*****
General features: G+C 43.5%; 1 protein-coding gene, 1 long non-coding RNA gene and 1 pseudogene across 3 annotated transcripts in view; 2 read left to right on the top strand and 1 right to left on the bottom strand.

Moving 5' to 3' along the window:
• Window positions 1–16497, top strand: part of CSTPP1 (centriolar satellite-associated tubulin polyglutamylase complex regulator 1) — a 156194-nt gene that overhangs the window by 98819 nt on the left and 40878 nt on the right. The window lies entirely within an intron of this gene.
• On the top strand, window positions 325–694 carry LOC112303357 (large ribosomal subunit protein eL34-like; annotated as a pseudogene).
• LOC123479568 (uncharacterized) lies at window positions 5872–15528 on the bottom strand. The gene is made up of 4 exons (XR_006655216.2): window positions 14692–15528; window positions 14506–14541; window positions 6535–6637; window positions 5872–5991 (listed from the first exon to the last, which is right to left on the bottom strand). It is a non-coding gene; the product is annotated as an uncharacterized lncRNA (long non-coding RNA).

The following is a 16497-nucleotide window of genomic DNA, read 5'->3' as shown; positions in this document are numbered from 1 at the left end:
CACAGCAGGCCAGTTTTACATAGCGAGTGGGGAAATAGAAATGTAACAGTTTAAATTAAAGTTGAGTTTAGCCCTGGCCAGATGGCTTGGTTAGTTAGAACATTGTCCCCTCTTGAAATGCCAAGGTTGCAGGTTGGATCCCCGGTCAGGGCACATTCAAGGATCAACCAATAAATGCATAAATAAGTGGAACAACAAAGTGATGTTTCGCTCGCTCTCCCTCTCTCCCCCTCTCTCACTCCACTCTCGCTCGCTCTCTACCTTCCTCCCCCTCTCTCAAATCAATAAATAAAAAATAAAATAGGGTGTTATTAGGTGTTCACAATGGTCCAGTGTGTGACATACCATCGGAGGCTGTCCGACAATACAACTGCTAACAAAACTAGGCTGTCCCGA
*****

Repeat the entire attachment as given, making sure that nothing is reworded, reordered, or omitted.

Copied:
General features: G+C 43.5%; 1 protein-coding gene, 1 long non-coding RNA gene and 1 pseudogene across 3 annotated transcripts in view; 2 read left to right on the top strand and 1 right to left on the bottom strand.

Moving 5' to 3' along the window:
• Window positions 1–16497, top strand: part of CSTPP1 (centriolar satellite-associated tubulin polyglutamylase complex regulator 1) — a 156194-nt gene that overhangs the window by 98819 nt on the left and 40878 nt on the right. The window lies entirely within an intron of this gene.
• On the top strand, window positions 325–694 carry LOC112303357 (large ribosomal subunit protein eL34-like; annotated as a pseudogene).
• LOC123479568 (uncharacterized) lies at window positions 5872–15528 on the bottom strand. The gene is made up of 4 exons (XR_006655216.2): window positions 14692–15528; window positions 14506–14541; window positions 6535–6637; window positions 5872–5991 (listed from the first exon to the last, which is right to left on the bottom strand). It is a non-coding gene; the product is annotated as an uncharacterized lncRNA (long non-coding RNA).

The following is a 16497-nucleotide window of genomic DNA, read 5'->3' as shown; positions in this document are numbered from 1 at the left end:
CACAGCAGGCCAGTTTTACATAGCGAGTGGGGAAATAGAAATGTAACAGTTTAAATTAAAGTTGAGTTTAGCCCTGGCCAGATGGCTTGGTTAGTTAGAACATTGTCCCCTCTTGAAATGCCAAGGTTGCAGGTTGGATCCCCGGTCAGGGCACATTCAAGGATCAACCAATAAATGCATAAATAAGTGGAACAACAAAGTGATGTTTCGCTCGCTCTCCCTCTCTCCCCCTCTCTCACTCCACTCTCGCTCGCTCTCTACCTTCCTCCCCCTCTCTCAAATCAATAAATAAAAAATAAAATAGGGTGTTATTAGGTGTTCACAATGGTCCAGTGTGTGACATACCATCGGAGGCTGTCCGACAATACAACTGCTAACAAAACTAGGCTGTCCCGA